On the accuracy of the telephone survey about Crimea: a posteriori error analysis

Authors

DOI:

https://doi.org/10.14515/monitoring.2014.1.01

Keywords:

telephone survey, audio recording, atomized telephone survey, ACATI, a posteriori analysis, conversation analysis, politeness, call centre, quality control, tools, measurement error, registration error, systematic errors, interviewer’s influence, POF, VCIOM, Crimea, mega poll

Abstract

Between March 14 and 16 (2014) the Public Opinion Foundation and the Russian Public Opinion Research Center conducted a large-scale telephone survey devoted to the attitudes of Russians towards the accession of Crimea. After the publication of results representing an unprecedented support for the presidential decision a number of accusations of political preconception and methodological incorrectness were addressed to both companies. The key objective of the article is to reveal possible errors reflecting the work of the interviewers. A random sample of 608 interviews conducted by the Public Opinion Foundation was generated for the data array; the interviews were further listened and analyzed. Audio transcripts were also checked up. The study revealed that the survey was the highest quality. Significant deficiencies were witnessed only in 5 % of interviews, and they do not affect the answers even though fixed; the final distributions of answers with or without errors do not differ much. Difficulties concerning the questions during the interview fit well into the everyday conversation. Additional questions and clarifications on answers do not go against the logic of the conversation due to compact survey with a clearly defined thematic structure. New technologies of data recording and the scale of the survey helped solving two basic methodological problems: firstly, to assess errors and risks that may be caused by unconscientious interviewers; secondly, to rate call centers based on the results of the work but not on the reporting documentation. The first conclusion contributes to the general theory of error; the second one may be useful for choosing the most reliable partners for those research teams that have just entered the market of field studies.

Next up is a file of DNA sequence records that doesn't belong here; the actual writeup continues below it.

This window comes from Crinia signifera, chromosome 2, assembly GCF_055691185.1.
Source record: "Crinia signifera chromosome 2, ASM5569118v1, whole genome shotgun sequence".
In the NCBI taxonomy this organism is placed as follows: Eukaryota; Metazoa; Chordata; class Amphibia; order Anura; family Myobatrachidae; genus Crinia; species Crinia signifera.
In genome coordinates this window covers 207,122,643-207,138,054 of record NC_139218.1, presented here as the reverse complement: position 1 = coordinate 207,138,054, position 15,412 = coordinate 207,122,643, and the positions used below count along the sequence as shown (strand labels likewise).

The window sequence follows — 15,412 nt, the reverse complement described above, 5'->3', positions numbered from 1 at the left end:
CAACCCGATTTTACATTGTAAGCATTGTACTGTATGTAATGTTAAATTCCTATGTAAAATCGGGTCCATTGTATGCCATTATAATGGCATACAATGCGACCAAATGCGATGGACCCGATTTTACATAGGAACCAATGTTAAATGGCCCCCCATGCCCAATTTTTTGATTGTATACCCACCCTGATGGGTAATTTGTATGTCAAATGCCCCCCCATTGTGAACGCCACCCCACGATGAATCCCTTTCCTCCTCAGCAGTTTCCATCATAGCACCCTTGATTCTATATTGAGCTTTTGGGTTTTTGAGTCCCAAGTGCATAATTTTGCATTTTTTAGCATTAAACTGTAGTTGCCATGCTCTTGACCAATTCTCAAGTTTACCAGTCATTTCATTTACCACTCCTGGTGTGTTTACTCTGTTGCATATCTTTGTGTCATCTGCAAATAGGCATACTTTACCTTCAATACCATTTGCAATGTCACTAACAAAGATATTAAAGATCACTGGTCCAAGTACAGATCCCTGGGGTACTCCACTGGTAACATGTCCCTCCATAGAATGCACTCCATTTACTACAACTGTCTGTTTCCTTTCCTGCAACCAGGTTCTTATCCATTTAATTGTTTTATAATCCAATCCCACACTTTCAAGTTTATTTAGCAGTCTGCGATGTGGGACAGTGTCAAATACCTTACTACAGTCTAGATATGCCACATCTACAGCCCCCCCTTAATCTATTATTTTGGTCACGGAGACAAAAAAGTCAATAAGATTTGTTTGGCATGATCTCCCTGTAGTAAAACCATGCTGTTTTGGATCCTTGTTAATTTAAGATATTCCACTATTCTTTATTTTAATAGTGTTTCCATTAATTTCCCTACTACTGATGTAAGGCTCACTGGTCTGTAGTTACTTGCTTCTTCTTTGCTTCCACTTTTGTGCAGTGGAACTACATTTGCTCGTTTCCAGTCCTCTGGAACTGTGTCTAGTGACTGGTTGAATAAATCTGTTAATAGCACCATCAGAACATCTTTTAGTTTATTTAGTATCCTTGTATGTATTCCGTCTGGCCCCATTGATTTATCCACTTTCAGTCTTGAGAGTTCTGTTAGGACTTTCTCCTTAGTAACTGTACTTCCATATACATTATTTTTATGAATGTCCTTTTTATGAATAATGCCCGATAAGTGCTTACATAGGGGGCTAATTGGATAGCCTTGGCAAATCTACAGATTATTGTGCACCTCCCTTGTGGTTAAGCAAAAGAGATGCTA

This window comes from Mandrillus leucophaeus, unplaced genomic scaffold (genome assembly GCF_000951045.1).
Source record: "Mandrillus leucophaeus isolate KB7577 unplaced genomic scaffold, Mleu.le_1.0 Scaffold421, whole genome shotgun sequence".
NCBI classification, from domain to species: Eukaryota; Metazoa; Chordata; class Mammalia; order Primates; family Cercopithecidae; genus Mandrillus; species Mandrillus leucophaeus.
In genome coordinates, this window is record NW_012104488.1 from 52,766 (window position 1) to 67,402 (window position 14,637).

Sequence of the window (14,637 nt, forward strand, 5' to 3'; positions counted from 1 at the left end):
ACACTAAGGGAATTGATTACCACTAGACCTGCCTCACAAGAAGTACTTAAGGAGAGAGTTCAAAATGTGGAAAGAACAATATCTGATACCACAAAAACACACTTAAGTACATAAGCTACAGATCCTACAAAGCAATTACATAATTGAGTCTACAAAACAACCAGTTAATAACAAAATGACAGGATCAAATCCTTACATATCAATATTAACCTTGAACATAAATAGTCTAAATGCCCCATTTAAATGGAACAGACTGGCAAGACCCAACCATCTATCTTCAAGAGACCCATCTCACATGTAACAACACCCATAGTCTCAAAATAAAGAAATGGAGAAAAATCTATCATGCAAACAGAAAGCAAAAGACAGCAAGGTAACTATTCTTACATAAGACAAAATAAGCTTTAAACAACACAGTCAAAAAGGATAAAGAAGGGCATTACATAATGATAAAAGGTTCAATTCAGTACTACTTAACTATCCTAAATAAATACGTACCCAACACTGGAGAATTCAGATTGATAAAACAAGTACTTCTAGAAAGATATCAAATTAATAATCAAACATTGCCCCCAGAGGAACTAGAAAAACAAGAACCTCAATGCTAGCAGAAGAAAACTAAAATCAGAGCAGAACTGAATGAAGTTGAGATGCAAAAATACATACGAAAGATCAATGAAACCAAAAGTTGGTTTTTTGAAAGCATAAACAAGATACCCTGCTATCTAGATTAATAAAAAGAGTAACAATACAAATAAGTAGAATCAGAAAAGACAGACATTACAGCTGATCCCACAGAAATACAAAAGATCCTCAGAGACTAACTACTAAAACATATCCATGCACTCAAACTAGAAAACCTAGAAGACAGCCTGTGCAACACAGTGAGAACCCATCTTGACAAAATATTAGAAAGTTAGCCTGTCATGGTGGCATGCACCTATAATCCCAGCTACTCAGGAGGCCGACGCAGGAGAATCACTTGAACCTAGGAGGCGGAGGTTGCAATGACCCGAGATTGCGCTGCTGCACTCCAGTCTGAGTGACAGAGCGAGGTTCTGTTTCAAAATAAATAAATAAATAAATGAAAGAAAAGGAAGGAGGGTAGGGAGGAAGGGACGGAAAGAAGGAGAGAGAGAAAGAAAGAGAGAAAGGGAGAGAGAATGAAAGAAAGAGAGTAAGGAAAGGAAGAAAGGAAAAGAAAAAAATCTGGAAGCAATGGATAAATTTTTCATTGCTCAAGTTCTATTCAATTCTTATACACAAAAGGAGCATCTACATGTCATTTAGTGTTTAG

Published

2014-05-10

Issue

Section

THEORY AND METHODOLOGY

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